Presentation on theme: "Henri de Toulouse-Lautrec Henri de Toulouse-Lautrec was born on November 24, 1864, in southern France. Son and heir of Comte Alphonse-Charles de Toulouse,"— Presentation transcript:
Henri de Toulouse-Lautrec Henri de Toulouse-Lautrec was born on November 24, 1864, in southern France. Son and heir of Comte Alphonse-Charles de Toulouse, he was the last in the line of an aristocratic family that dated back a thousand years. Today, the family estate houses the Musée Toulouse-Lautrec. As a child, Henri was weak and often sick. But by the time he was ten years old he had begun to draw and paint.
Toulouse-Lautrec At age twelve Toulouse-Lautrec broke his left leg and at fourteen his right leg. The bones did not heal properly, and his legs ceased to grow. He reached maturity with a body trunk of normal size but with abnormally short legs. He was only 4 1/2 feet (1.5 meters) tall. Deprived of the physical life that a normal body would have permitted, Toulouse-Lautrec lived completely for his art. He dwelt in the Montmartre section of Paris, the center of the cabaret entertainment and bohemian life that he loved to depict in his work. Dance halls and nightclubs racetracks, prostitutes - all these were memorialized on canvas or made into lithographs.
Henri de Toulouse-Lautrec
Bohemianism is the practice of an unconventional lifestyle, often in the company of like-minded people, involving musical, artistic or literary pursuits, with few permanent ties. Bohemians can be wanderers, adventurers, or vagabonds. The term bohemian, of French origin, was first used in the English language in the nineteenth century to describe the non-traditional lifestyles of marginalized and impoverished artists, writers, journalists, musicians, and actors in major European cities. Bohemians were associated with unorthodox or anti-establishment political or social viewpoints, which were often expressed through free love, frugality, and/or voluntary poverty.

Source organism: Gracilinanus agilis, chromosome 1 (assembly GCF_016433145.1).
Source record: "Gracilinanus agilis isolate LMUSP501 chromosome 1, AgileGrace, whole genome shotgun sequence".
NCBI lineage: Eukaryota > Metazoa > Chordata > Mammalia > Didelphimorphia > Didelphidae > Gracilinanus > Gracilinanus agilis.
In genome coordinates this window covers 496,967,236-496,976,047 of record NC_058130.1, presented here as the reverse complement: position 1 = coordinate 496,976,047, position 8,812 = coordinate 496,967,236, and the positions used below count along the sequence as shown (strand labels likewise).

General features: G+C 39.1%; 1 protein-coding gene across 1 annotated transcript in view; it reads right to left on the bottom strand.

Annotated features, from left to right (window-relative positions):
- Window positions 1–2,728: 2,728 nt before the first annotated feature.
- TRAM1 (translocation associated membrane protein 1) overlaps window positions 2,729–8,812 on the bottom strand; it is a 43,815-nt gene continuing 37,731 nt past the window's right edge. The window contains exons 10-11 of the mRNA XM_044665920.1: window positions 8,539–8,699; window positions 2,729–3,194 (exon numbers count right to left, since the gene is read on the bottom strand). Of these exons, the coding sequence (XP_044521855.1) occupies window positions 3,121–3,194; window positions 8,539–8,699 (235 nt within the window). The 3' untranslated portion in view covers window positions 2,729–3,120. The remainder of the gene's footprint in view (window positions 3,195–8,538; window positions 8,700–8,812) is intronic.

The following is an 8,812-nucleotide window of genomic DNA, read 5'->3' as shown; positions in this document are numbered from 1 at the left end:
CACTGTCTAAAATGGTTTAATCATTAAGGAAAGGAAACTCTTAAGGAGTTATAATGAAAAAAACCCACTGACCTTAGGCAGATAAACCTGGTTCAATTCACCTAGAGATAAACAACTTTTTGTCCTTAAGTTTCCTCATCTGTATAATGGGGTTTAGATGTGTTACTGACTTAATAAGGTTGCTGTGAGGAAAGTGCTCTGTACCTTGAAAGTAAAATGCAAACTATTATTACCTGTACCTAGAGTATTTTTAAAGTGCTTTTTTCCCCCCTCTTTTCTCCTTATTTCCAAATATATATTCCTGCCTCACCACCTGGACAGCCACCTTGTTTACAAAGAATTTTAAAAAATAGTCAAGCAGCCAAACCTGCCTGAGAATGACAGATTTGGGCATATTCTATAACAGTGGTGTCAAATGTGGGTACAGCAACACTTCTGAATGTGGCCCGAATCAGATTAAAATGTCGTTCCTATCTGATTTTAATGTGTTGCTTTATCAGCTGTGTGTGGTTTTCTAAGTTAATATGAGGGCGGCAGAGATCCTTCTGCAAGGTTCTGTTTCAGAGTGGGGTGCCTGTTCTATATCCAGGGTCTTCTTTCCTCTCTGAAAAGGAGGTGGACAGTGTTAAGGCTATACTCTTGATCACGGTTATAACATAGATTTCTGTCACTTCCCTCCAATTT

Moulin Rouge (French for Red Windmill) is a cabaret built in The Moulin Rouge is best known as the spiritual birthplace of the modern form of the can-can dance. Originally introduced as a seductive dance by the courtesans who operated from the site, the can-can dance revue evolved into a form of entertainment of its own and led to the introduction of cabarets across Europe. Today the Moulin Rouge is a tourist destination, offering musical dance entertainment for adult visitors from around the world. Much of the romance of turn-of- the-century France is still present in the club's decor.
Toulouse-Lautrec Throughout his career, which spanned less than 20 years, Toulouse-Lautrec created 737 canvases, 275 watercolors, 363 prints and posters, 5,084 drawings, some ceramic and stained glass work, and an unknown number of lost works. His debt to the Impressionists, in particular the more figurative painters Manet and Degas, is apparent. His style was also influenced by the classical Japanese woodprints which became popular in art circles in Paris.
Toulouse-Lautrec's skilled depiction of people relied on his painterly style which is highly linear and gives great emphasis to contour. He often applied the paint in long, thin brushstrokes which would often leave much of the board (surface) on which they are painted showing through. Many of his works may best be described as drawings in coloured paint.
Toulouse-Lautrec In order to join in the Montmartre life - as well as to fortify himself against the crowd's ridicule of his appearance - Toulouse-Lautrec began to drink heavily. By the 1890s the drinking was affecting his health. He was confined first to a sanatorium and then to his mother's care at home, but he could not stay away from alcohol. Toulouse-Lautrec died on September 9, 1901, at the family chateau of Malrome
Self-portrait in the crowd, at the Moulin Rouge